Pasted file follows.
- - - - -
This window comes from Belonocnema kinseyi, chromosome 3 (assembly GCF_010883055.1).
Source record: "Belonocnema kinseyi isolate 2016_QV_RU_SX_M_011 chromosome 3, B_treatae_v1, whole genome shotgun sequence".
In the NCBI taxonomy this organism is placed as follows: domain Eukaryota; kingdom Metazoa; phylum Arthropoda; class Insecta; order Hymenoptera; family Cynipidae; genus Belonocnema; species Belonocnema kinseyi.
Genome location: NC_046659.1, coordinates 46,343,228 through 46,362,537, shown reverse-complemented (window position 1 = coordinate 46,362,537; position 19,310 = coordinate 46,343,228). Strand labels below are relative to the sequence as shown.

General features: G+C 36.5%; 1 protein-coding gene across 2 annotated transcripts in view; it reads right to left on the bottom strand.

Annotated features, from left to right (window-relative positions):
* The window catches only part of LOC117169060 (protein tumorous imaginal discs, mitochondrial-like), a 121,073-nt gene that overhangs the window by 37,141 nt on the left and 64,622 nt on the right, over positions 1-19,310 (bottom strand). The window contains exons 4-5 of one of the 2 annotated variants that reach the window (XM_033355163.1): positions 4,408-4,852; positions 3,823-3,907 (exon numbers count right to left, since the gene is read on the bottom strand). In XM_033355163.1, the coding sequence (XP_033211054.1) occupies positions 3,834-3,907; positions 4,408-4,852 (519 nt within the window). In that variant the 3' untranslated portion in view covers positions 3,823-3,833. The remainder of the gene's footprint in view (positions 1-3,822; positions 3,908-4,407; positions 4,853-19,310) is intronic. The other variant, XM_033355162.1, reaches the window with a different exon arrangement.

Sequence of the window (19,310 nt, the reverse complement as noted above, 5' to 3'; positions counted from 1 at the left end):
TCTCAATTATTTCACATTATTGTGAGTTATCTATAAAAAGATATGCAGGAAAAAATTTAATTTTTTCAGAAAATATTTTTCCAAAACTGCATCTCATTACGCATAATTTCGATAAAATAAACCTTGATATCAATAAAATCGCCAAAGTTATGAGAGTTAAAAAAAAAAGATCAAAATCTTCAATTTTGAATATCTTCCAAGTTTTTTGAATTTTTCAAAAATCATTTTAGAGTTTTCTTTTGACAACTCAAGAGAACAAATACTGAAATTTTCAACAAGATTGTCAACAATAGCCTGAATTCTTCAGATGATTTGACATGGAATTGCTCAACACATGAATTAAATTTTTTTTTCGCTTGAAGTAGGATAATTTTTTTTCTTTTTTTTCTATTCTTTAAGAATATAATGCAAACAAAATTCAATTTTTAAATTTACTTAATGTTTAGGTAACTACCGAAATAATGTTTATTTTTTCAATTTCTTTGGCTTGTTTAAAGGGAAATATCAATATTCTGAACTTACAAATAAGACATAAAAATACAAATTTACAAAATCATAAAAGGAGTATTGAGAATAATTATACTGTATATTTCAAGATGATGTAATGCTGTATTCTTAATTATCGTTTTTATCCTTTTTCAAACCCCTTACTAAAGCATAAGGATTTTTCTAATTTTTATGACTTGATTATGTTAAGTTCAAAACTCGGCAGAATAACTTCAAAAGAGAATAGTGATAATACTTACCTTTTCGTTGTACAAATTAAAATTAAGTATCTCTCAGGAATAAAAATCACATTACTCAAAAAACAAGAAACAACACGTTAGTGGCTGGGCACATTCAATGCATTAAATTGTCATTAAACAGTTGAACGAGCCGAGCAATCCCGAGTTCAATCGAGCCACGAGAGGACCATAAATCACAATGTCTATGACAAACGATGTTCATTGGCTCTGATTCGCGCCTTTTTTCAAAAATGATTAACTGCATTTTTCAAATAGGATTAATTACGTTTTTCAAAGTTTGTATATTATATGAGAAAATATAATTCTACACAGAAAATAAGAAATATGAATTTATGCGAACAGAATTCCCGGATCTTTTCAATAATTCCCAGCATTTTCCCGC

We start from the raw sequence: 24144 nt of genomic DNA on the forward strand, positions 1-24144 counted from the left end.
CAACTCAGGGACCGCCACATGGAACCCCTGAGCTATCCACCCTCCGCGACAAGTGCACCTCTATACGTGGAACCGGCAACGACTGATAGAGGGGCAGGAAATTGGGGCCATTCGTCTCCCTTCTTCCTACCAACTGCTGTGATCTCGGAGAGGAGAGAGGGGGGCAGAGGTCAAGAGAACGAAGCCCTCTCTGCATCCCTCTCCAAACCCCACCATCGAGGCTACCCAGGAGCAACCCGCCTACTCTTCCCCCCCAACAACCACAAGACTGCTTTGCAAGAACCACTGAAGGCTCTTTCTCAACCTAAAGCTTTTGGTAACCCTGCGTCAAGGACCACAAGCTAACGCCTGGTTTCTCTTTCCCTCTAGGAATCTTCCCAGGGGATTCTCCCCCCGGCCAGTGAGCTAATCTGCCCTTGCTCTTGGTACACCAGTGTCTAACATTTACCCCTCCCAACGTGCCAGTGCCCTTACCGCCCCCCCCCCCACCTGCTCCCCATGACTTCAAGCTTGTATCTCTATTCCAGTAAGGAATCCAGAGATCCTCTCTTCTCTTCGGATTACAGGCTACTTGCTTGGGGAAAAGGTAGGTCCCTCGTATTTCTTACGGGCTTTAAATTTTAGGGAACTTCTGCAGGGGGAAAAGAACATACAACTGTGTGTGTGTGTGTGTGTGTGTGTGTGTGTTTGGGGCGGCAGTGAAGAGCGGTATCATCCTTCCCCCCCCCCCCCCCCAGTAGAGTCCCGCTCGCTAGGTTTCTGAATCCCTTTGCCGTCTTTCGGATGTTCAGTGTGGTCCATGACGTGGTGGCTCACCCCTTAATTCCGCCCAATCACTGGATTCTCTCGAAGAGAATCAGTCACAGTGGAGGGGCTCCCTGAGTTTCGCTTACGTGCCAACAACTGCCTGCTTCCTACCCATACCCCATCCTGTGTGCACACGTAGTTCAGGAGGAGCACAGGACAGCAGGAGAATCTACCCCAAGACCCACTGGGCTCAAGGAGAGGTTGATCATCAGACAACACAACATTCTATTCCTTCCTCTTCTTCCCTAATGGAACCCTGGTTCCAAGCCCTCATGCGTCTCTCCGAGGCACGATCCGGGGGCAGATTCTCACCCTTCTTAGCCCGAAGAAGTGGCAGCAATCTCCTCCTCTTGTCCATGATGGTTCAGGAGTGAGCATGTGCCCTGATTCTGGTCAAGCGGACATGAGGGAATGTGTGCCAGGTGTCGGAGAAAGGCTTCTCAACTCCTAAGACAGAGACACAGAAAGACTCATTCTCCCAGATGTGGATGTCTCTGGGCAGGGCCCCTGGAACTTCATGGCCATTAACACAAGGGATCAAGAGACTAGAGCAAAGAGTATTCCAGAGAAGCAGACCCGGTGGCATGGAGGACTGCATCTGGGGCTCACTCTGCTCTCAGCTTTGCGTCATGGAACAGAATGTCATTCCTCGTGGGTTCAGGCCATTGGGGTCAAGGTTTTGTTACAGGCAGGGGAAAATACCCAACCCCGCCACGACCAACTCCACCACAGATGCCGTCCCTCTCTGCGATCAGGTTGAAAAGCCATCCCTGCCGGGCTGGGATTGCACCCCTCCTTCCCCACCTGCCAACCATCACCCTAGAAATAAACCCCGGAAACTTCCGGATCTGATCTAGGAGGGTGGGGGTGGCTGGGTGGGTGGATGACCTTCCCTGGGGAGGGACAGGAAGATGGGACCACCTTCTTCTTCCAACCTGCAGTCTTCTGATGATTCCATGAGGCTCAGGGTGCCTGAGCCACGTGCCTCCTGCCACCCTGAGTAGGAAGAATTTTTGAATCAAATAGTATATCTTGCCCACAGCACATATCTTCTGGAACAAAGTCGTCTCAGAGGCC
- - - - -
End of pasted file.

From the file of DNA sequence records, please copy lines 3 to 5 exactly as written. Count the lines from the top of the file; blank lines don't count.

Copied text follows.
In the NCBI taxonomy this organism is placed as follows: domain Eukaryota; kingdom Metazoa; phylum Arthropoda; class Insecta; order Hymenoptera; family Cynipidae; genus Belonocnema; species Belonocnema kinseyi.
Genome location: NC_046659.1, coordinates 46,343,228 through 46,362,537, shown reverse-complemented (window position 1 = coordinate 46,362,537; position 19,310 = coordinate 46,343,228). Strand labels below are relative to the sequence as shown.

General features: G+C 36.5%; 1 protein-coding gene across 2 annotated transcripts in view; it reads right to left on the bottom strand.